Into the Wild Running Series: Preserving urban wilderness on the run
Editor’s Note: This post is written by Amy Markle, Urban Wildland Half Marathon & 5K Director and Wood Lake Nature Center Naturalist, and has been edited for length and clarity. The opinions expressed in this article are the author’s own and do not necessarily reflect the views of Minneapolis Running.
Last June, I had the privilege of partaking in an early morning run down Zion Canyon before the hordes of tourists awakened. I remember being awestruck by the scenery around me; it was the same awe I experience when spotting Bald Eagles on long runs along the Minnesota River bottoms, catching a glimpse of a coyote in the prairie at Wood Lake Nature Center on a short lunch run, and smelling blossoms in late spring as I run along the orchard at Carpenter Nature Center.
We are so lucky to live in an urban setting like the Twin Cities, where so many amazing wild spaces have been preserved and protected. Over the winter, a few other race directors and I got together to discuss the possibility of developing a race series to connect our events and their similar missions: to preserve, protect, and educate about the natural world. Out of several more meetings, the Into the Wild Running Series was created with the goal of promoting these running events and, in turn, encouraging support of our wild spaces.
The Into the Wild Running Series
The Into the Wild Running Series offers a variety of scenery, location, and distances. Both trail and road running are represented with these events, as well as a variety of awe-inspiring natural settings: orchards, wetland, river bottoms, and prairie bluff tops. The three events offer distances ranging from the 5K to the half marathon.
To officially participate in the series, runners must register for the series itself ($50) and at least two of the three participating events: the Apple Blossom Races (May 21), Urban Wildland Half Marathon and 5K (July 29), and the Mendota Bottoms Trail Run (August 19).
The Apple Blossom Races
Carpenter Nature Center’s Apple Blossom Races, held on Sunday, May 21, are the first runs on the series calendar. This well-organized event has become a staple for many runners; it’s still going strong after 32 years! The event has gained loyal fans with its picturesque course through the rolling hills along the St. Croix River, concluding with a finish at a fragrant apple orchard. The Apple Blossom provides a great training run for those running Grandma’s Marathon, as well as a solid stand-alone half marathon challenge. Participants can choose from the half marathon, 10K, or 5K. Runners receive finisher shirts, finish-line food from local sponsors (the pizza and chocolate milk are amazing), and half marathon finishers receive medals. All proceeds support environmental education programming at Carpenter Nature Center and the maintenance to preserve and protect 725 wild acres.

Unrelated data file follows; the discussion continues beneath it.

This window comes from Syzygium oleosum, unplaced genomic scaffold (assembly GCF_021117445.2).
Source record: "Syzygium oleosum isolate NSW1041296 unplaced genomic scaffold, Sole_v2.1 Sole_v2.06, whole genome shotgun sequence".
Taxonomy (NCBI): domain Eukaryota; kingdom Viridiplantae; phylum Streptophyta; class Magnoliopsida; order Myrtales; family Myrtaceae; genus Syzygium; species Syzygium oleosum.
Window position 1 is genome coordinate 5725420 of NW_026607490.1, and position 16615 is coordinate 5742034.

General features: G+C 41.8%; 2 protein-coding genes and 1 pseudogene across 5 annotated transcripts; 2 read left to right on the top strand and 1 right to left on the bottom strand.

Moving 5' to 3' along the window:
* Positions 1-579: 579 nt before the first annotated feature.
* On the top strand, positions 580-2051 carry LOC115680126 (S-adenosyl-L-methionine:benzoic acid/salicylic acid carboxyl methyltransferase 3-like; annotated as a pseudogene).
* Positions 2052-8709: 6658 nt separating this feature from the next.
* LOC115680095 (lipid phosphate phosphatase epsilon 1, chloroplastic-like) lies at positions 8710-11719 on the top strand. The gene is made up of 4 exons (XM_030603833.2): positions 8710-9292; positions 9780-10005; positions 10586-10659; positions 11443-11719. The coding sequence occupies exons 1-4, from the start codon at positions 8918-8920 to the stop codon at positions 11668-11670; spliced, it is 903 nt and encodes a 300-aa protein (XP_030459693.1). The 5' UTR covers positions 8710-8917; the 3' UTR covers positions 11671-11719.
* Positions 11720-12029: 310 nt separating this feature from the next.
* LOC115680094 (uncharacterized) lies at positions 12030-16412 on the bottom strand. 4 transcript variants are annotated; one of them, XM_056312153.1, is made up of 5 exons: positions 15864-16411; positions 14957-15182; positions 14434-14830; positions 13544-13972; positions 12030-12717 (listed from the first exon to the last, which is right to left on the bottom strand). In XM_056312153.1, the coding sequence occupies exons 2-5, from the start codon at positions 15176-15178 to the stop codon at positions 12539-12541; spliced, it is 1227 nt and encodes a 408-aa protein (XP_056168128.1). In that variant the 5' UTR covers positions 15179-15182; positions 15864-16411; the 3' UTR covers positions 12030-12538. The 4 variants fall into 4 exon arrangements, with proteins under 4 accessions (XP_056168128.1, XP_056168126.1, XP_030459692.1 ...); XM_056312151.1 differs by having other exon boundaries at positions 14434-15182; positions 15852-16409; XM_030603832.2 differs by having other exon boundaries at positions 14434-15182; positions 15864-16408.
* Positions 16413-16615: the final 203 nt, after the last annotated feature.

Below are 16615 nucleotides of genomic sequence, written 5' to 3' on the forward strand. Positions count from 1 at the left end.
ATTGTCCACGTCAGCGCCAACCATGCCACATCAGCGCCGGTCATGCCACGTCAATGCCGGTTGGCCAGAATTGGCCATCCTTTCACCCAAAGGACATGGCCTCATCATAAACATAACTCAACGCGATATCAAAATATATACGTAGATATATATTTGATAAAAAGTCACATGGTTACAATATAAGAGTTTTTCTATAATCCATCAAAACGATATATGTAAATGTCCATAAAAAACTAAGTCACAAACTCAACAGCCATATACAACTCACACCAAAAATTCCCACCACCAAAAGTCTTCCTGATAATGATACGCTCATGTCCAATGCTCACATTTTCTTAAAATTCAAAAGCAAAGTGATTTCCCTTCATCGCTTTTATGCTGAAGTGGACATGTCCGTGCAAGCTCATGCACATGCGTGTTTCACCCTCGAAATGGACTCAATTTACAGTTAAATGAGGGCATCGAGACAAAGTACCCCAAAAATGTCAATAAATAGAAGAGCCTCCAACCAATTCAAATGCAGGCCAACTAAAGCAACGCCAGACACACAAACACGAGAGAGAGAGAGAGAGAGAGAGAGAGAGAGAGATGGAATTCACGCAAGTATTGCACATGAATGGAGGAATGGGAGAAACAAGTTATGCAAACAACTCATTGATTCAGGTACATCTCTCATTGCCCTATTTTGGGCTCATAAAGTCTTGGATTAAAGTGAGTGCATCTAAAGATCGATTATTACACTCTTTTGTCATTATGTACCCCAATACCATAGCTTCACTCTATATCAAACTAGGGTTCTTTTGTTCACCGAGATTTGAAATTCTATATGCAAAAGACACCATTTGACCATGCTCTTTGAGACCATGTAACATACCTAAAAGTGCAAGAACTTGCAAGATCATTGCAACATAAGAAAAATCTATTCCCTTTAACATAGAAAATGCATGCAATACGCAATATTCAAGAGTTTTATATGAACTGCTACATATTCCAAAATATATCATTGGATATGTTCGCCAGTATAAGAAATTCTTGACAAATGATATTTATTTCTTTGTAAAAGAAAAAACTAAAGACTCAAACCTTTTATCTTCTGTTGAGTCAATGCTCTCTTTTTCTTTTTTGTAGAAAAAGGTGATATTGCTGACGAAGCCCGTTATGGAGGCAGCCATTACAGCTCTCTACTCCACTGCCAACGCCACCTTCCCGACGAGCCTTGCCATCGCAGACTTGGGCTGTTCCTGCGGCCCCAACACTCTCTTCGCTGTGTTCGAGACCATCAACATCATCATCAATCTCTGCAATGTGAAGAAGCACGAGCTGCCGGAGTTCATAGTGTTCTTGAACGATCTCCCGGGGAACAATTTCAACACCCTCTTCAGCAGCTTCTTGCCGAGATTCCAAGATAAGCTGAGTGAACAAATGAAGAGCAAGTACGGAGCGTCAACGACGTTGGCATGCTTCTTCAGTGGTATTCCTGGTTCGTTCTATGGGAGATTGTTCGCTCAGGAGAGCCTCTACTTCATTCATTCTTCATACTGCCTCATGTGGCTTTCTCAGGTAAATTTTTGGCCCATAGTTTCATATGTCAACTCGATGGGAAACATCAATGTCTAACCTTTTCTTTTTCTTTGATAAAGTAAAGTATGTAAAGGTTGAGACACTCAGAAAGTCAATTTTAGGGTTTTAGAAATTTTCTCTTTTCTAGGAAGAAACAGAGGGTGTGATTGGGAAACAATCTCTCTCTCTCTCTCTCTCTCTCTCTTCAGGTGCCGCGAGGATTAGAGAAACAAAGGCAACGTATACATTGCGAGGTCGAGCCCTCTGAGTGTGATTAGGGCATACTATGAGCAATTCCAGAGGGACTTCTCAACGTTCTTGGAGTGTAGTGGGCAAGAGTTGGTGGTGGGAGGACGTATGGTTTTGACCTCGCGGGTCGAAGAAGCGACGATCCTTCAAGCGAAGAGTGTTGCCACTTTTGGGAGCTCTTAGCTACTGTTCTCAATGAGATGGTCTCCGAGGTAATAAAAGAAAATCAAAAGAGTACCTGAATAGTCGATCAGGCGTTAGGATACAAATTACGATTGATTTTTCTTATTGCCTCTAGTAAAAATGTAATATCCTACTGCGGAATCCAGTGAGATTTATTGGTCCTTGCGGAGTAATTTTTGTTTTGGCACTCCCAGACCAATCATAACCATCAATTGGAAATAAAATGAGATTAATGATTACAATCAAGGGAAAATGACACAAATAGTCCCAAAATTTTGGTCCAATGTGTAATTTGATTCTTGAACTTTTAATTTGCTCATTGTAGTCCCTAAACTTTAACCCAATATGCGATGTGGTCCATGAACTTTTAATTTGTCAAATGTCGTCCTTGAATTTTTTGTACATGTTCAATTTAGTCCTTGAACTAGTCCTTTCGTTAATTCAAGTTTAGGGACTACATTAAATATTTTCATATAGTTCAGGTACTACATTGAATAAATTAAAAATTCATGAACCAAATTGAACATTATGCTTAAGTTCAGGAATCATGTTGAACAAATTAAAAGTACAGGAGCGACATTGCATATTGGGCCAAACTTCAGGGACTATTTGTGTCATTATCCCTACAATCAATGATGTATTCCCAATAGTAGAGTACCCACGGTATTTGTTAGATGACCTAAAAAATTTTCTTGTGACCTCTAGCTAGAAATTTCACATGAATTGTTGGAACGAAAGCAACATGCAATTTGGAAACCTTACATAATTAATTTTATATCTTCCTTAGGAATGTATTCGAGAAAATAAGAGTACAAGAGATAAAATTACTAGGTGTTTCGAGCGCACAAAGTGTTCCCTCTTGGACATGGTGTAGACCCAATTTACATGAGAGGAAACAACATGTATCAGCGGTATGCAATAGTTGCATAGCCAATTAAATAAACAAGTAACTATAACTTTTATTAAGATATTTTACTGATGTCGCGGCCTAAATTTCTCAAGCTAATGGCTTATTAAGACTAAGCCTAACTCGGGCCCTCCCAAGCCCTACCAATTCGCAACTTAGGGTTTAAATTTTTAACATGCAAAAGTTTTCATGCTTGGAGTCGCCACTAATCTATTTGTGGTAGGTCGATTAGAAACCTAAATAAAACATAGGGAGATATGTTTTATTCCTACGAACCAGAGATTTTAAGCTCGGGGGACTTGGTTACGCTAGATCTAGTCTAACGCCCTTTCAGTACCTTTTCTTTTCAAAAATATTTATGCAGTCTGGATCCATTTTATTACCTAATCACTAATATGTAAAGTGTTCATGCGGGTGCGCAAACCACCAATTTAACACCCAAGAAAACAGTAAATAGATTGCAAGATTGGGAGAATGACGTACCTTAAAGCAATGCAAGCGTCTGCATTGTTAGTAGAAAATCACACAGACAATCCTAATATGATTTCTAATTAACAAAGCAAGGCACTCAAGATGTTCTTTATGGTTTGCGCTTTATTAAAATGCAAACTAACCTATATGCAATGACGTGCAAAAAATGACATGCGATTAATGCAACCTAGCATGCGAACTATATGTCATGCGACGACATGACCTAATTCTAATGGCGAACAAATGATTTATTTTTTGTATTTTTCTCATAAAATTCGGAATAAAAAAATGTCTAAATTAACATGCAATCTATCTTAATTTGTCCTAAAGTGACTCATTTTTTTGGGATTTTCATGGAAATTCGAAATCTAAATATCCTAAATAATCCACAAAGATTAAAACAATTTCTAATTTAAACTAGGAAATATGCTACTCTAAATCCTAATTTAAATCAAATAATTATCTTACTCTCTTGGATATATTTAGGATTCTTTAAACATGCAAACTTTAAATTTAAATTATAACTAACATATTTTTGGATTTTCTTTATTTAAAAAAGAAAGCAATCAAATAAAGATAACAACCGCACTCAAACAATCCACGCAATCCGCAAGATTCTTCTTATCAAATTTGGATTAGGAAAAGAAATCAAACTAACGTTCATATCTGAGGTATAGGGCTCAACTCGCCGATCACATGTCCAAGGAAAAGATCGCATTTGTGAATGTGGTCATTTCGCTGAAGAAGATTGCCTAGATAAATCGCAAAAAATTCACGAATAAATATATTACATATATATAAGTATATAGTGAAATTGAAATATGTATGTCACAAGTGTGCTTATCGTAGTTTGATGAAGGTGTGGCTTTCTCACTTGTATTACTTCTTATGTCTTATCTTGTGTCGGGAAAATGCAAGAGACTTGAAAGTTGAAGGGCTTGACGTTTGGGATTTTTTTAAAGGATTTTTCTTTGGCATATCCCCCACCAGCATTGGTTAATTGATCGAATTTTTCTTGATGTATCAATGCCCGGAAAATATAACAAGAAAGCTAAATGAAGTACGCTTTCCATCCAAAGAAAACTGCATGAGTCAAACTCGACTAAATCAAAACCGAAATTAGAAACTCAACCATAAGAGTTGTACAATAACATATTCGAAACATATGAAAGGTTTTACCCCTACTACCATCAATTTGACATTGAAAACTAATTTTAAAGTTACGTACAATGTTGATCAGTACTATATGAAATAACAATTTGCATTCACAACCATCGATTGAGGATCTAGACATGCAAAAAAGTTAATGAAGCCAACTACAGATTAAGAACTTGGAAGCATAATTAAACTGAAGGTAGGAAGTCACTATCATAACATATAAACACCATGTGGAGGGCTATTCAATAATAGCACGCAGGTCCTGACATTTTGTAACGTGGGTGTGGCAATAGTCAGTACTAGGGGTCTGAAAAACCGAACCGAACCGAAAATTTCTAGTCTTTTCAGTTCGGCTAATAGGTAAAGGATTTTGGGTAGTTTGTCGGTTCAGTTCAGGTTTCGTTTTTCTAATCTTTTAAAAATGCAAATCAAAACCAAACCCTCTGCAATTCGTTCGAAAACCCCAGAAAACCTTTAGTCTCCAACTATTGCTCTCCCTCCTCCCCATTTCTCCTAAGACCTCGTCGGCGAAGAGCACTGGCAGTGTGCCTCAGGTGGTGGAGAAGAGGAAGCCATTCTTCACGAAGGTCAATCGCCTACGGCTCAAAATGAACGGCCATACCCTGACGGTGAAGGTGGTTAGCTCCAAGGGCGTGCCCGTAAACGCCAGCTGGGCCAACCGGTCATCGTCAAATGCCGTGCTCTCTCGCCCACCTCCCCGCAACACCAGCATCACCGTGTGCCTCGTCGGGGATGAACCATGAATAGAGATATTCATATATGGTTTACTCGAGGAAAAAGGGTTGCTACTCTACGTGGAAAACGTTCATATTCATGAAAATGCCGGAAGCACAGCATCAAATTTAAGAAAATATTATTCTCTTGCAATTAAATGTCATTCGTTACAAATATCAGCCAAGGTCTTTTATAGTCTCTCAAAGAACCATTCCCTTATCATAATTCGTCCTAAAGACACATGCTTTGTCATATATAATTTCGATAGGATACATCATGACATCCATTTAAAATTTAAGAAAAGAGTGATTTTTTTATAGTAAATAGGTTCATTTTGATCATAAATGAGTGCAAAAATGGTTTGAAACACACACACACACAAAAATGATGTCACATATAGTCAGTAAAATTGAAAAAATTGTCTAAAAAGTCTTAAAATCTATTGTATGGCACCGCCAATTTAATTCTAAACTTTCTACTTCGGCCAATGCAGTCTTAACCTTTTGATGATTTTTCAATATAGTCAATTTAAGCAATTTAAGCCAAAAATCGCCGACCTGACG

The Urban Wildland Half Marathon and 5K
The Urban Wildland Half Marathon and 5K is the next in the series sequence on Saturday, July 29. The flat, fast courses wind through the many green spaces in the City of Richfield, including Wood Lake Nature Center. Runners will enjoy a course that is diverse in scenery, providing both shaded urban boulevards and trail running through forests and along wetlands, lakes, and prairies. The Urban Wildland is a favorite of many runners as they gear up for Twin Cities Marathon in the fall. All runners receive a finisher shirt, handmade finisher medal, and organic foods at the finish line. All proceeds from the event support Wood Lake Nature Center’s environmental education programming with Richfield Public Schools; each student, from kindergarten through fifth grade, visits Wood Lake three times a year with their science classes.
Mendota Bottoms Trail Run
Mendota Bottoms Trail Run rounds out the series on Saturday, August 19. Runners can register for either the 10-mile or the 5K. Both courses run along the Minnesota River bottoms, starting by the historic Sibley House in Mendota. This urban wilderness provides an amazing opportunity for runners to enjoy views of the river, wildlife, and beautiful river-bottom ecosystem. I ran this 10-miler last year and thoroughly enjoyed the trail, comradery with other runners, and the cold beer at Lucky’s 13 Pub at the finish line (Lucky’s is an event sponsor). All proceeds go to Fort Snelling State Park, specifically, the maintenance of the river bottom trail that winds through it.
More Race Series Details
Proceeds from the “Into the Wild Running Series” will support all three sites. Each participant will receive a soft shell running jacket with an embroidered Into the Wild Running Series logo. The jackets can be ordered in gender-specific cuts. Also, the series is putting together several group runs throughout the weeks leading up to each race, so runners can take part in training and comradery with other series participants.
For all event details, please check out the event website and social media pages. I hope to see you at the events this summer and out on the trails!